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Title: Glucose metabolism transporters and epilepsy: only GLUT1 has an established role.
Austin Authors: Hildebrand, Michael S ;Damiano, John Anthony;Mullen, Saul A ;Bellows, Susannah T;Oliver, Karen L;Dahl, Hans-Henrik M;Scheffer, Ingrid E ;Berkovic, Samuel F 
Affiliation: Epilepsy Research Centre, Department of Medicine, Austin Health, The University of Melbourne, Heidelberg, Victoria, Australia
Issue Date: 31-Jan-2014
Publication information: Epilepsia 2014; 55(2): e18-21
Abstract: The availability of glucose, and its glycolytic product lactate, for cerebral energy metabolism is regulated by specific brain transporters. Inadequate energy delivery leads to neurologic impairment. Haploinsufficiency of the glucose transporter GLUT1 causes a characteristic early onset encephalopathy, and has recently emerged as an important cause of a variety of childhood or later-onset generalized epilepsies and paroxysmal exercise-induced dyskinesia. We explored whether mutations in the genes encoding the other major glucose (GLUT3) or lactate (MCT1/2/3/4) transporters involved in cerebral energy metabolism also cause generalized epilepsies. A cohort of 119 cases with myoclonic astatic epilepsy or early onset absence epilepsy was screened for nucleotide variants in these five candidate genes. No epilepsy-causing mutations were identified, indicating that of the major energetic fuel transporters in the brain, only GLUT1 is clearly associated with generalized epilepsy.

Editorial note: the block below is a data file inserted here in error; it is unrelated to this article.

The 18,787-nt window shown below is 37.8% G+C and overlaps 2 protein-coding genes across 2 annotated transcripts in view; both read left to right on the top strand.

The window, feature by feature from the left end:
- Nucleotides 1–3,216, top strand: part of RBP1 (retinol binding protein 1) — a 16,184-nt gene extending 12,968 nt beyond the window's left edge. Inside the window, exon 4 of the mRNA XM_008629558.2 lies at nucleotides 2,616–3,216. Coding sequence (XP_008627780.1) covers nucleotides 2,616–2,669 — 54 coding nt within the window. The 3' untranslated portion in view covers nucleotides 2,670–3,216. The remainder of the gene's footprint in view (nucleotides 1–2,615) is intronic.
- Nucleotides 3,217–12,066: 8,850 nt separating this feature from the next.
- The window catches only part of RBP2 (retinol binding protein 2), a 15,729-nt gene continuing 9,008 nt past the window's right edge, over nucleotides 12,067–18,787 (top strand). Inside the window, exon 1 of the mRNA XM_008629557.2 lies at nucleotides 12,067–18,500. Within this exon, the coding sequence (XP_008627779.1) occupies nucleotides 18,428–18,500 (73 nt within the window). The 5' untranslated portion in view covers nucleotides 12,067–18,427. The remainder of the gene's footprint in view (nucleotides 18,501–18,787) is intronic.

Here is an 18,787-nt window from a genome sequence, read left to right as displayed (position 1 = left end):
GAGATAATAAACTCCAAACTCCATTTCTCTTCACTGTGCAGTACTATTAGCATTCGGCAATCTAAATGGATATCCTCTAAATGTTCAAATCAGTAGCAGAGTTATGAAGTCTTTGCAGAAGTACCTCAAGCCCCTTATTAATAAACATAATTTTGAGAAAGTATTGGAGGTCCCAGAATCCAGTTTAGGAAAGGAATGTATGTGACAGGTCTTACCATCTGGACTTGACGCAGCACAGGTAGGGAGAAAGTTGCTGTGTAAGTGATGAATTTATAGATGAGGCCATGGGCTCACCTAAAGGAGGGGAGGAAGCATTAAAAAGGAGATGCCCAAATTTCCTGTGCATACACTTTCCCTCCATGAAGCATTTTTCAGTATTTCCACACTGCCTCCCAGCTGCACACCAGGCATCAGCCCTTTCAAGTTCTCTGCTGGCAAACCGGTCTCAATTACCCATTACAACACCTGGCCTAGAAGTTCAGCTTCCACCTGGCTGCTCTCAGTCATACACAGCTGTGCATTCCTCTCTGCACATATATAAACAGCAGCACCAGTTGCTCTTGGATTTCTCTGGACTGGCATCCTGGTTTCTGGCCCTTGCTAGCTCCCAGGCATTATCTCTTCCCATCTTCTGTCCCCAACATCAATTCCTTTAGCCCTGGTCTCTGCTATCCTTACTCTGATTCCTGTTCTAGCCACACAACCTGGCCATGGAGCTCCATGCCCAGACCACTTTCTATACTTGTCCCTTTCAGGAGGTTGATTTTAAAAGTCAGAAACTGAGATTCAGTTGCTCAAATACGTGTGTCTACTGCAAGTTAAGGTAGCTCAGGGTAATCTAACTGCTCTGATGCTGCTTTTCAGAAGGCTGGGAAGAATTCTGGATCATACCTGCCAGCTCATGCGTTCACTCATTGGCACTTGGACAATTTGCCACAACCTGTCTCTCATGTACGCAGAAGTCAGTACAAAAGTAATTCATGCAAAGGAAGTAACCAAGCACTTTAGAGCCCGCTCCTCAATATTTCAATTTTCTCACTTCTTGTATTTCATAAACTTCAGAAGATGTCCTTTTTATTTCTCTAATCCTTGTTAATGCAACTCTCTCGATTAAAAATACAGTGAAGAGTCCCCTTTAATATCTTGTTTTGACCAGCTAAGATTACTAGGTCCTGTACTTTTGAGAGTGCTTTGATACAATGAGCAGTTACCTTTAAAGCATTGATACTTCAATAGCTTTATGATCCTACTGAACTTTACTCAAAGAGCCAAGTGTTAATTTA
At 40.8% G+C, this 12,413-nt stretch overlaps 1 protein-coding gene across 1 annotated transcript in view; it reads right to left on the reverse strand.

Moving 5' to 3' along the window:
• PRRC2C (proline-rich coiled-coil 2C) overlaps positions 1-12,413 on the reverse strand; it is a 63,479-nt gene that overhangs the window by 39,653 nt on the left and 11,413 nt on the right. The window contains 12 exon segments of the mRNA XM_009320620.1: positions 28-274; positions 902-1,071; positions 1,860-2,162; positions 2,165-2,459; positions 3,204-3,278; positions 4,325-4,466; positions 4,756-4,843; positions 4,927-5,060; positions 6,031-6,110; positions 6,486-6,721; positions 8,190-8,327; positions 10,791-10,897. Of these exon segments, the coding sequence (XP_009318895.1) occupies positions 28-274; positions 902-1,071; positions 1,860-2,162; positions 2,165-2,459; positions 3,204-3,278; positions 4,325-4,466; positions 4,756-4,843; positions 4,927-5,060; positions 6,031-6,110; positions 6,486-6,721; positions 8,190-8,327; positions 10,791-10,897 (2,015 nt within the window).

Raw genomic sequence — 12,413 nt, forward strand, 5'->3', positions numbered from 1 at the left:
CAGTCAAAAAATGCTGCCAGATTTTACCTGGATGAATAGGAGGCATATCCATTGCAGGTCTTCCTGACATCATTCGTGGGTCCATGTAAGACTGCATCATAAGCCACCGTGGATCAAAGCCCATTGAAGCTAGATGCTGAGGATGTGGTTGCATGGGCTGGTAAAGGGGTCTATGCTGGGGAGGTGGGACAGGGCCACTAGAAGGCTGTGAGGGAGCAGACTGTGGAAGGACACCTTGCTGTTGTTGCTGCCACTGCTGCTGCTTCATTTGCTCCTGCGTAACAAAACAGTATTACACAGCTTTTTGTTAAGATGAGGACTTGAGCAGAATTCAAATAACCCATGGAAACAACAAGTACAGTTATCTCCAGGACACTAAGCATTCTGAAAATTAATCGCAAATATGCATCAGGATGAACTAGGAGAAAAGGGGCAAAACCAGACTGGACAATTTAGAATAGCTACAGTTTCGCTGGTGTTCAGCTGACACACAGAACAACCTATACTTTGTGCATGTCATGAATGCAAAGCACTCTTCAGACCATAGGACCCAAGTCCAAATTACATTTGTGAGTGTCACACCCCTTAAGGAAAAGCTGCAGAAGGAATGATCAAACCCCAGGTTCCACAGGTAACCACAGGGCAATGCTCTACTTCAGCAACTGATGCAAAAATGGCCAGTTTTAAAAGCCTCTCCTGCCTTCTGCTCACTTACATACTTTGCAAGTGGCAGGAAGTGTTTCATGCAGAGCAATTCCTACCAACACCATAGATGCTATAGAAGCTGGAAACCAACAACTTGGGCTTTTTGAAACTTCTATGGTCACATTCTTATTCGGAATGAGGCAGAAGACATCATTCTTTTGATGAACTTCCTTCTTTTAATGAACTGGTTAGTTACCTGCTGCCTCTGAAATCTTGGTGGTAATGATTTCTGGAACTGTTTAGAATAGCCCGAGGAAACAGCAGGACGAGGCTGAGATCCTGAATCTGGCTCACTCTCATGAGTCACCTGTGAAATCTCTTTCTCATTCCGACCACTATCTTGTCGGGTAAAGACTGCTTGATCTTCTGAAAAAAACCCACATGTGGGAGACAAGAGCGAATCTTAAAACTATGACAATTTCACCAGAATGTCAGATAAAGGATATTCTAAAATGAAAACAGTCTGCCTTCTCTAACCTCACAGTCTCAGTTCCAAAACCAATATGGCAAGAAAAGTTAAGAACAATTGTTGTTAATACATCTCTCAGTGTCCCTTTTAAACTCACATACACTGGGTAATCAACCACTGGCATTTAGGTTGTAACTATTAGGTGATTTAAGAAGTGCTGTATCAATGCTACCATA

Gov't Doc #: 24483274
DOI: 10.1111/epi.12519
Type: Journal Article
Subjects: GLUT1 deficiency
Generalized epilepsy
Glucose metabolism
Glucose transporter
Lactate transporter
Child, Preschool
Cohort Studies
Energy Metabolism.physiology
Genetic Variation.genetics
Glucose Transporter Type 1.physiology
Appears in Collections:Journal articles

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